Friday, November 22, 2013

The Search for the Perfect, Magical Transportation App

This article was originally published November 20 at Mobility Lab.

I’m constantly on the look-out for the perfect, magical app that will help me get from place to place.
Biking to work from Maryland to Virginia, as I do almost every day, I used to utilize, which helped me find the least-painful routes up the monster hills out of Takoma Park.

But now, which also featured the safest and quickest routes on easy-to-view OpenStreetMaps, seems to have died a quiet death.
Sometimes I throw my bike on a WMATA bus or the Metro, but that is no longer as fool-proof in the wake of the NextBusDC app’s also-quiet death. At least you can access the same information online in a browser, but that’s not as convenient when jumping from work to restaurant to bar to home and all points in between.
 An exciting contender in my search is RideScout, which had its beta in Austin this summer and launches in Washington D.C. today. The company is showing D.C. some love with a launch party at startup campus 1776 tonight. D.C. Mayor Vincent Gray, D.C. Taxicab Commissioner Ron Linton, several members of Congress, and former White House Chief Technology Officer Aneesh Chopra are all slated to attend.
CEO Joseph Kosper, a Mobility Lab contributor, told me RideScout is a smartphone app that “connects riders with a range of ride-service providers. The RideScout aggregation platform ranks ride-convenience factors such as cost and time to recommend a ‘best ride’ from all ride options available: public buses, transit, subway, taxis via Hailo, limos, shuttles, car2go, Capital Bikeshare, pedicabs, and peer-to-peer ride sharing.”
Kopser began formulating the idea of aggregated ground transportation when he was employed at the Pentagon. He became frustrated with his short commute from North Arlington, and while he had many options to get to work, he had no immediate information or booking capability to take advantage of those options.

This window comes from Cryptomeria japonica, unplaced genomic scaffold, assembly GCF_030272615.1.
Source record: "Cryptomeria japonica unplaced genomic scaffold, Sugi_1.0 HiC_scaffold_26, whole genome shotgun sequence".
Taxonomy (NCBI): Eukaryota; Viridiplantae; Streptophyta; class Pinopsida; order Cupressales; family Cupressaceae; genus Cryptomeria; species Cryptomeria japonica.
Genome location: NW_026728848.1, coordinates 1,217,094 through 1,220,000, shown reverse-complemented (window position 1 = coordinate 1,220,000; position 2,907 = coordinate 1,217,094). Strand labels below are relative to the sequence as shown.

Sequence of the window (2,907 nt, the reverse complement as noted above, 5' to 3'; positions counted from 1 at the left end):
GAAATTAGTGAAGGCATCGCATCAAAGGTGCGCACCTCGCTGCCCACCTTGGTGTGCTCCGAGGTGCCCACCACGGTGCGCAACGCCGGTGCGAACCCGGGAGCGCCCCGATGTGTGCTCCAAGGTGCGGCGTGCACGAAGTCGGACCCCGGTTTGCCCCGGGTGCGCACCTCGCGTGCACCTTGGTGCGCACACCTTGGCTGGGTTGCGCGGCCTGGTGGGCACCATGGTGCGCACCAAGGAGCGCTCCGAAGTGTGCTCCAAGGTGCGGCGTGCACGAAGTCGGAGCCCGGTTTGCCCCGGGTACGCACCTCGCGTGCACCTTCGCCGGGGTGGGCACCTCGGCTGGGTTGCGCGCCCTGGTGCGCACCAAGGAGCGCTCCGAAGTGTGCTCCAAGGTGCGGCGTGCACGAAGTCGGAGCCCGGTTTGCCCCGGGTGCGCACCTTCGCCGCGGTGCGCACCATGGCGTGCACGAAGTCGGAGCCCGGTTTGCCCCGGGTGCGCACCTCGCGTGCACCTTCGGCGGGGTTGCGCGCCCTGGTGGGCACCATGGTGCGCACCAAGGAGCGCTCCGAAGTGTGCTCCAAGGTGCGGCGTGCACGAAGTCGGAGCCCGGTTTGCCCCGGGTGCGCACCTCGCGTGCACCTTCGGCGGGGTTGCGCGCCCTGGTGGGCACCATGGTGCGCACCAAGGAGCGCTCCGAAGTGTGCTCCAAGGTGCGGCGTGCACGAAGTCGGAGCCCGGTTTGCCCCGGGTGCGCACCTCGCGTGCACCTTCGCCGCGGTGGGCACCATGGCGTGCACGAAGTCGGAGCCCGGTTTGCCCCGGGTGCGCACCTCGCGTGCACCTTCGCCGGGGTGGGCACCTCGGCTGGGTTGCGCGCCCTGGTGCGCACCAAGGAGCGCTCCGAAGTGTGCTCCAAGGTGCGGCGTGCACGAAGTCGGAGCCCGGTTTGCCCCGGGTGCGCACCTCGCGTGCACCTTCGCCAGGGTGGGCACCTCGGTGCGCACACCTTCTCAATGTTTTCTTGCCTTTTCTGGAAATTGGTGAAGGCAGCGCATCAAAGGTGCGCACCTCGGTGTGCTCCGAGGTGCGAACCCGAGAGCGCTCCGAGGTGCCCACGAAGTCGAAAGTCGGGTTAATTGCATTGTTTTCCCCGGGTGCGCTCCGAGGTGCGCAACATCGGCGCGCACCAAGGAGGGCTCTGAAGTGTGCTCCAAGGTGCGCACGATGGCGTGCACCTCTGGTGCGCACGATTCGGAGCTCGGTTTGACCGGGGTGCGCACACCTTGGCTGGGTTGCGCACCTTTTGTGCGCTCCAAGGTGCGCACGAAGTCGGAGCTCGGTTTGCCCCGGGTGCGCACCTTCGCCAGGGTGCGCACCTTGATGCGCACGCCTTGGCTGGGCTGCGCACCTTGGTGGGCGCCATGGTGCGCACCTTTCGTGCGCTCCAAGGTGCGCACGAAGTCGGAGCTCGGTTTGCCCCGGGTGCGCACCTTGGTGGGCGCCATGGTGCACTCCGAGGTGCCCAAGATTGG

The social ridesharing functionality included in the app was born out of his commitment to reducing the number of single-occupancy vehicles on the road.
Mayor Gray approves of RideScout’s efforts. “It’s one of my goals as mayor to help the District of Columbia become one of the healthiest, most livable cities in the country,” Mayor Gray said. “I’m happy to be a part of RideScout’s launch because they are working towards a similar goal – helping to make existing and emerging transportation resources more accessible to all our residents.”
Steve Carroll, director of business development and strategy, noted, “Twenty years ago, the mashup of the internet and the PC enabled sites like Expedia™ and Kayak™ to aggregate sufficient information to allow travelers to search for and book airline reservations from the comfort of their own home. Today, the proliferation of GPS and mobile technologies enables RideScout to link its users immediately with multiple ride options as they walk to the curb.
“RideScout is unique because mobile applications usually link riders with only one mode of transportation, with no way to see and compare options in real-time. Frustrated consumers, forced to reference multiple applications and websites, give up and revert to driving their own cars rather than seek alternatives. RideScout solves that problem,” he added.
RideScout officially launches in D.C. today, but the beta apps have been available in iTunes and Google Play for some time. Users can connect to public transportations options, Capital Bikeshare, car2go, Hailo taxis, DC Pedicabs, and more from the app. The company plans to expand to more cities as it adds national-level transportation providers.
Part of this effort includes improving the social-ridesharing function and allowing users to personalize the app in regards to which forms of transportation they see most prominently.

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